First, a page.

Monday, January 26, 2009


by Galway Kinnell

Whatever happens. Whatever
what is is is what
I want. Only that. But that.

I really like poem because of its profound philosophy on life expressed in 14 words. Not to mention the use of the word “is” three times in a row and still having the poem make sense. I remember reading this poem over several times, figuring out the correct places to place stress. Kinnell says that “whatever happens” will happen, with or without a reason or for a purpose or not. The next line makes sense when read the right way, “what is”, or in other words the present, “is”. And that is what he wants. He is content and accepts this fact. Furthermore, he expresses that he wants “only that” although it is something that he cannot control.

The only contrast within the flow of the poem seems to be the word “but”. It seems as if Kinnell wants to say more, or maybe even contradict himself. The poem seems incomplete in a way, but I think “but” reinforces the meaning of the poem. Simply, just let everything happen the way it should.

the red wheelbarrow

The Red Wheelbarrow
by William Carlos Williams

so much depends

a red wheel

glazed with rain

beside the white

William Carlos Williams is definitely one of my favorite poets, considering this is the third poem of his that I’ve chosen. Anyways, I really enjoy the simplicity and imagery of his poems. His writing is almost photographic, describing every little detail and how they all combine together, forming a clear picture. His choice of words is so succinct and elementary that almost anyone can appreciate his poetry. I can see that rain washed wheelbarrow as clearly as if it was sitting in front of me, and I can hear the chickens clucking as they peck at the soil in search of food. I am there, savoring that moment along with Williams, and I am grateful that he preserved it for us with these 16 powerful words.

In all of Williams’ poems, a deeper meaning can be debated. But I can appreciate the surface, or the unexpected beauty found in the simplest and most inconsequential things. Sometimes something that is absolutely ordinary can be stunningly beautiful. I think Williams is trying to say that we must cherish these rare moments, if only for a fleeting moment.

evening news

Evening News
by David Ferry (p1048)

We have been there
..............................and seen nothing
Nothing has been there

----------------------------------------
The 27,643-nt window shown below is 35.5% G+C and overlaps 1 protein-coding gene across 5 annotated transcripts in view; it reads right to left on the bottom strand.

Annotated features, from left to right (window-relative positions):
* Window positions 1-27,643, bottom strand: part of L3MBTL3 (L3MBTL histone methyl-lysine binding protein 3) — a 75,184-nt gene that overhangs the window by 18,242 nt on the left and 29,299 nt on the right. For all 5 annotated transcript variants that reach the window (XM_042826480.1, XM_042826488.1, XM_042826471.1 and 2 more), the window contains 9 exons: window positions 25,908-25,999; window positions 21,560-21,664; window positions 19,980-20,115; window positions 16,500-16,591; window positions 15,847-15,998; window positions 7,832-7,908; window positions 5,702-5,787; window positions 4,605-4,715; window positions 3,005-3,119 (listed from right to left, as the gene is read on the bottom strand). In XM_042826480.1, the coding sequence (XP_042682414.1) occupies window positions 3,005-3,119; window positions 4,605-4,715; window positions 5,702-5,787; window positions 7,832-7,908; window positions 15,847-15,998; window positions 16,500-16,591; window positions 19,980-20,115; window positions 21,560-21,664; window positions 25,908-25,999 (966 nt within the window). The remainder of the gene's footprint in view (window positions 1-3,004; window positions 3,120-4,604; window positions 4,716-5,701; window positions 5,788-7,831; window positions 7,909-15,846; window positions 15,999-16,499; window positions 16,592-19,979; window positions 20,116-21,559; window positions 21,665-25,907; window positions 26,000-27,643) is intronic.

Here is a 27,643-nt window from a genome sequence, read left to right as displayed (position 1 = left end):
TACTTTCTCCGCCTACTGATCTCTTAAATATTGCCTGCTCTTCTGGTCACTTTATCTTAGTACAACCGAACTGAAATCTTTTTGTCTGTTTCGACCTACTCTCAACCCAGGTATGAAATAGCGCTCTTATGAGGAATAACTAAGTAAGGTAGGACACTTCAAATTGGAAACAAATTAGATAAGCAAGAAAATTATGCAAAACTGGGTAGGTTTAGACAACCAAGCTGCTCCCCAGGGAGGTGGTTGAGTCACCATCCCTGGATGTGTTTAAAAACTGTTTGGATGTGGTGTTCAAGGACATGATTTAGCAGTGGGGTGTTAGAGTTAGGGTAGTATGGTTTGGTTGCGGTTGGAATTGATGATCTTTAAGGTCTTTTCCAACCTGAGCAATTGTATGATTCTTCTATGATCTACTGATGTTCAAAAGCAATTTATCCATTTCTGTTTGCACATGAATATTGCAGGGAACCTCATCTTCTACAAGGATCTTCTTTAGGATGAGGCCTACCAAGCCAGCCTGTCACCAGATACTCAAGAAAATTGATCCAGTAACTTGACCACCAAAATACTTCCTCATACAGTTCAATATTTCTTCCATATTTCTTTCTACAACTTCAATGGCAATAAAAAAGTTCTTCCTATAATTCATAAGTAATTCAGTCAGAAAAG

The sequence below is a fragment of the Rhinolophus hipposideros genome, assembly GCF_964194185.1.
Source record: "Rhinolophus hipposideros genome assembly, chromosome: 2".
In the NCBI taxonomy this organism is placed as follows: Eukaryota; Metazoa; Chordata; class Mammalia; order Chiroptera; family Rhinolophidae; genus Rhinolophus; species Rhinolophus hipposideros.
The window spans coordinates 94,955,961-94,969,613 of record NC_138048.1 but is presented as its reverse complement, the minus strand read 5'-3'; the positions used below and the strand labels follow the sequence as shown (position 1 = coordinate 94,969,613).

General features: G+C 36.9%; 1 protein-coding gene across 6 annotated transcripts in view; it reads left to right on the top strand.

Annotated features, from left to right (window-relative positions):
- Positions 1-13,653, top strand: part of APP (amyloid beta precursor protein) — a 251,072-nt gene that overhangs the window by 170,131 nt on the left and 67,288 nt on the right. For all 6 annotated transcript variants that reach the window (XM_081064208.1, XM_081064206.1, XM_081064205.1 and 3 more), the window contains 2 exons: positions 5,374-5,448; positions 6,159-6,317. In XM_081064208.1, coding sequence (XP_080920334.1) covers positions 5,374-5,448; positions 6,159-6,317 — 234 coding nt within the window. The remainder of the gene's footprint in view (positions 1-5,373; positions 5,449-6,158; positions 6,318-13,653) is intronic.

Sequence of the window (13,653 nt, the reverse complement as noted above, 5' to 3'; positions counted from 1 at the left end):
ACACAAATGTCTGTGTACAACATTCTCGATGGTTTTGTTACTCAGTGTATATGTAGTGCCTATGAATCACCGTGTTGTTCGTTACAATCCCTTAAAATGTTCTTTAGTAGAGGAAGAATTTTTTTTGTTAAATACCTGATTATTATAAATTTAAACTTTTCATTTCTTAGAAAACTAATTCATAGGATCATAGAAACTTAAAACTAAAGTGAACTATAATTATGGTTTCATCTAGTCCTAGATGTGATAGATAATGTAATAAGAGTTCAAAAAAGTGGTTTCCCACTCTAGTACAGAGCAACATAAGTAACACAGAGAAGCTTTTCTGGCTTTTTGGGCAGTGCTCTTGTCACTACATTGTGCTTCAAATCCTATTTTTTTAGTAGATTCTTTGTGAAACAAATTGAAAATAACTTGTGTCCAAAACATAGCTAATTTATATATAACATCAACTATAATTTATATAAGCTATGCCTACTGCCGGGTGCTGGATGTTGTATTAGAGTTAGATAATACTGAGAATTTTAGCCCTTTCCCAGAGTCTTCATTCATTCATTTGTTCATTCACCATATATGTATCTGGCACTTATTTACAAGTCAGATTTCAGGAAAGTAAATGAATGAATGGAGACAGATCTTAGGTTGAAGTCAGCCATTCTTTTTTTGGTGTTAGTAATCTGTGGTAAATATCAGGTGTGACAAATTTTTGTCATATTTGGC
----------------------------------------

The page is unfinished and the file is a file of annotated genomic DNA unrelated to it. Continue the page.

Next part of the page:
..............................for us to see
In what a beautiful silence
..............................the death is inflicted
In a dazzling distance the fresh dews
And morning lights radiantly
In the glistening
..............................the village is wasted.
It is by such sights
..............................the eye is instructed

*... represent spaces

Ferry’s poem splits the voice and sight in this poem through the use of two columns. His voice appears to be on the right and leads the reader through what he views: a “wasted” village. The right column confirms what his voice has already explained and paints a picture for the reader’s eyes. The shape of the poem also looks like a step ladder with events deteriorating as it reaches the bottom. The poem starts innocently with “We have been there/ and seen nothing” and later on says “the village is wasted”.

Also, it is interesting that there are only two punctuation marks throughout the entire poem. He spends a large majority of the poem on the first sentence: the occurrence. Then finally the last two lines complete the second sentence: the lesson. I think Ferry is trying to say that we become swayed by what is fed to us through the media. We listen and digest with blind faith, often missing the small but important details.

Tuesday, January 20, 2009

ars poetica

Ars Poetica
by Archibald MacLeish (p1041)
A poem should be palpable and mute
As a globed fruit,

As old medallions to the thumb,

Silent as the sleeve-worn stone
Of casement ledges where the moss has grown--

A poem should be wordless
As the flight of birds.

A poem should be motionless in time
As the moon climbs,

Leaving, as the moon releases
Twig by twig the night-entangled trees,
Leaving, as the moon behind the winter leaves,
Memory by memory the mind--

A poem should be motionless in time
As the moon climbs.

A poem should be equal to: